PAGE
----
top of page

Digital “Tool Belt” (iPad App) for front-line Banking Customer Services Reps

Executive Summary

In 8 months, I was able to: align my Product, Design and Engineering team around new collaborative processes; integrate deep and rapid empathetic research into the product development process; and deliver an intuitive, future-ready iPad app platform that is still used by Capital One frontline associates today. (Note: I was a full-time employee at Capital One for the duration of this project)

Prompt & Context

As a lead designer at Capital One, Consumer Bank division, I was tasked with researching and envisioning the future of the customer-facing associate’s digital experience. Several months prior to my hire date, an internal technology review had determined that due to issues of highly variable wifi quality across the then-over 500 different banking locations, in addition to the preexisting footprint of associate iOS-based tools, it made sense to pursue a native iOS app strategy rather than a purely web-based one. Up to that point in time, Capital One’s “ONE Design System” (ODS) primarily addressed web use cases.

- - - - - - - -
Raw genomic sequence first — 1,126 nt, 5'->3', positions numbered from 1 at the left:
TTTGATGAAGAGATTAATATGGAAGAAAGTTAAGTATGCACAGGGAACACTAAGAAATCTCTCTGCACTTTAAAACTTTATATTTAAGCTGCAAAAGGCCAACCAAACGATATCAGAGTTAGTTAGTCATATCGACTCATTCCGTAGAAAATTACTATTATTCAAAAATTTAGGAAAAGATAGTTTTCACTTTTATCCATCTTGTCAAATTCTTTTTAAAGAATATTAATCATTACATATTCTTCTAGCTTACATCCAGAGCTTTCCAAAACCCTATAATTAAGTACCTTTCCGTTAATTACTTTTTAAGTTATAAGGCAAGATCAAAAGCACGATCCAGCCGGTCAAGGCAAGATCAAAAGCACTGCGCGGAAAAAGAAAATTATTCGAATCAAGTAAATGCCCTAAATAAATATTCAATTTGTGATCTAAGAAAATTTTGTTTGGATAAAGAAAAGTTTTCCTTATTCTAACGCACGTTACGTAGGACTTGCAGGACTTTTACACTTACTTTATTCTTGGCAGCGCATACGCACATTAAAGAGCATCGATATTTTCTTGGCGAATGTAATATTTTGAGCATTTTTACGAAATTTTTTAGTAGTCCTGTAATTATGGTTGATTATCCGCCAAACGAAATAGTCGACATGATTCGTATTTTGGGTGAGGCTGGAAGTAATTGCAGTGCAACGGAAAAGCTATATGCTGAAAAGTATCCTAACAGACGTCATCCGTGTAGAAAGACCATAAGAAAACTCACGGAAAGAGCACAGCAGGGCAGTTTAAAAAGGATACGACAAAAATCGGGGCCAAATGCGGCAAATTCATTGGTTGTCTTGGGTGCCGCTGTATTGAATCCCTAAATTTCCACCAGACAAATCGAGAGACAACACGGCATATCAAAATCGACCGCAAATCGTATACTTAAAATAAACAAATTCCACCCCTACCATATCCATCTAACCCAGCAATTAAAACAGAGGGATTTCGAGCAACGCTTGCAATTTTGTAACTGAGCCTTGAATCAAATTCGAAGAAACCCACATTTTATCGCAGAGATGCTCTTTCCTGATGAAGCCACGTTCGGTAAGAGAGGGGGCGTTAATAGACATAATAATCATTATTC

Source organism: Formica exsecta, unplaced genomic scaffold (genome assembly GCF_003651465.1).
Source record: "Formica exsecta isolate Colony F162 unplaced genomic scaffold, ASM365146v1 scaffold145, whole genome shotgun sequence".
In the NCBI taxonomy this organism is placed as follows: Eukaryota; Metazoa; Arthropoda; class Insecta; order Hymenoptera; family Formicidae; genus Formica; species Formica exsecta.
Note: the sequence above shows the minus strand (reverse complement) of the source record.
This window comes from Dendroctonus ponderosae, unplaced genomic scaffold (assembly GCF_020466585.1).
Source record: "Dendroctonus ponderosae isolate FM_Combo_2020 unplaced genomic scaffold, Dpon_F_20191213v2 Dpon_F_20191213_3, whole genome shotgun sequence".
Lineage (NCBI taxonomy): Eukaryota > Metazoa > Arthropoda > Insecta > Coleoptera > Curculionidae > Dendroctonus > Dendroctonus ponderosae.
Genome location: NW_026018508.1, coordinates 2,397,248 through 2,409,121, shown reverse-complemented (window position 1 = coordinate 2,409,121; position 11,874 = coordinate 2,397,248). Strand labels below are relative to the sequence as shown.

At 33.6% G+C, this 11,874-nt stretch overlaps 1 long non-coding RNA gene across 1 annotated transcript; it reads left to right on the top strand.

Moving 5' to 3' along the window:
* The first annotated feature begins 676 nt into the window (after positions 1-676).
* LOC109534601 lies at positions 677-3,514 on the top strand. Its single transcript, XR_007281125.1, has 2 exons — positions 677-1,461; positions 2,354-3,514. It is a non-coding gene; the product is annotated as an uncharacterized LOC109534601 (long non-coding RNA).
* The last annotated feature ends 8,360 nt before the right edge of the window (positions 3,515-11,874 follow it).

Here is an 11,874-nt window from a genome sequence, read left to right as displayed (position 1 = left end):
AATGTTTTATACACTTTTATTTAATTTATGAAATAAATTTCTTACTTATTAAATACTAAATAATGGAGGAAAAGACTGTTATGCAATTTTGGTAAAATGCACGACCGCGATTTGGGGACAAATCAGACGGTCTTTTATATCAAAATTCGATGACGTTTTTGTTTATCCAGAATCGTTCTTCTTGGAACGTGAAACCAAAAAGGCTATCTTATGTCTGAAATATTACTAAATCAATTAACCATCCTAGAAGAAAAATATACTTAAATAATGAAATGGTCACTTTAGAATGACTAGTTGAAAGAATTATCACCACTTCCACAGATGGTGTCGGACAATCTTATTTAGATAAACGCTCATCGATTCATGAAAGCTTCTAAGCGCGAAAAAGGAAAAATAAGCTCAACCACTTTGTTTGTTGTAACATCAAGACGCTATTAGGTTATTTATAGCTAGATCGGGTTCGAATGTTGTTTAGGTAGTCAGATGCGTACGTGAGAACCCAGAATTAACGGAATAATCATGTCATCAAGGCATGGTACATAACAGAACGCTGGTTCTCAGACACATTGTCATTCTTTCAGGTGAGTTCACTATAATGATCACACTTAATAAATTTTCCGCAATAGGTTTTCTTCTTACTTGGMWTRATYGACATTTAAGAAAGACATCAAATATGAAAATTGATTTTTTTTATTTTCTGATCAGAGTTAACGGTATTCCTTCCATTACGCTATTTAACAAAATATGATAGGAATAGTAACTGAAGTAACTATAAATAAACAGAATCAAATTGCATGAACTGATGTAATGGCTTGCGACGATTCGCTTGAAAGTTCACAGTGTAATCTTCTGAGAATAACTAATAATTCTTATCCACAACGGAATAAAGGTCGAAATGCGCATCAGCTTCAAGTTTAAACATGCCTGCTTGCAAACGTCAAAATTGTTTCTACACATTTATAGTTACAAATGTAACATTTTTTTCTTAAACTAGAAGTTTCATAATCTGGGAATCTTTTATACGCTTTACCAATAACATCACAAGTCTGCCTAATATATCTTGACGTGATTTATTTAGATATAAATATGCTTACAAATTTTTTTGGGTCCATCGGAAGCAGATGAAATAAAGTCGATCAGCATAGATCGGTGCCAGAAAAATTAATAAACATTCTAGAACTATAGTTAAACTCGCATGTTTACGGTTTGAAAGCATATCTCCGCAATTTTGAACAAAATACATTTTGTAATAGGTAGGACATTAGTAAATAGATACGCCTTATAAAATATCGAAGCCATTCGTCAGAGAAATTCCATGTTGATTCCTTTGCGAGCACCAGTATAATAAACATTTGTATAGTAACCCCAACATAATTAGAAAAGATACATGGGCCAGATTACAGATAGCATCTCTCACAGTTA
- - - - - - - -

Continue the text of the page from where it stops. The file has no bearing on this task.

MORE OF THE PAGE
This situation presented several interesting challenges:

  1. We were not designing a stand-alone app, but rather an app that was also a platform for all or most future tools for all customer-facing associates; this required that the app that could “host” very different experiences, while remaining simple to navigate and use by any associate with minimal training.

  2. We were designing for different types of associates, some of which would be more familiar with certain tools than others. In addition, the Capital One Café locations did not host all the same functions as a bank branch (this was the eventual vision, but had not yet been realized this early into the new Marketing Experiences rollout), so we needed to keep this in mind.

  3. Information security was obviously a huge concern, especially given that some tools or activities would encourage or even require the associate to physically turn the iPad over to the customer they were servicing, for them to interact with it semi-independently -- naturally, this meant that we had to design “speed bumps” into the process so that a non-associate would never be able to intentionally or unintentionally access another customer’s information.

Deep User Research: Ride-Alongs, Observations & Interviews

Actionable Insights from research


Commenting has been turned off.
Post: Blog2 Post
bottom of page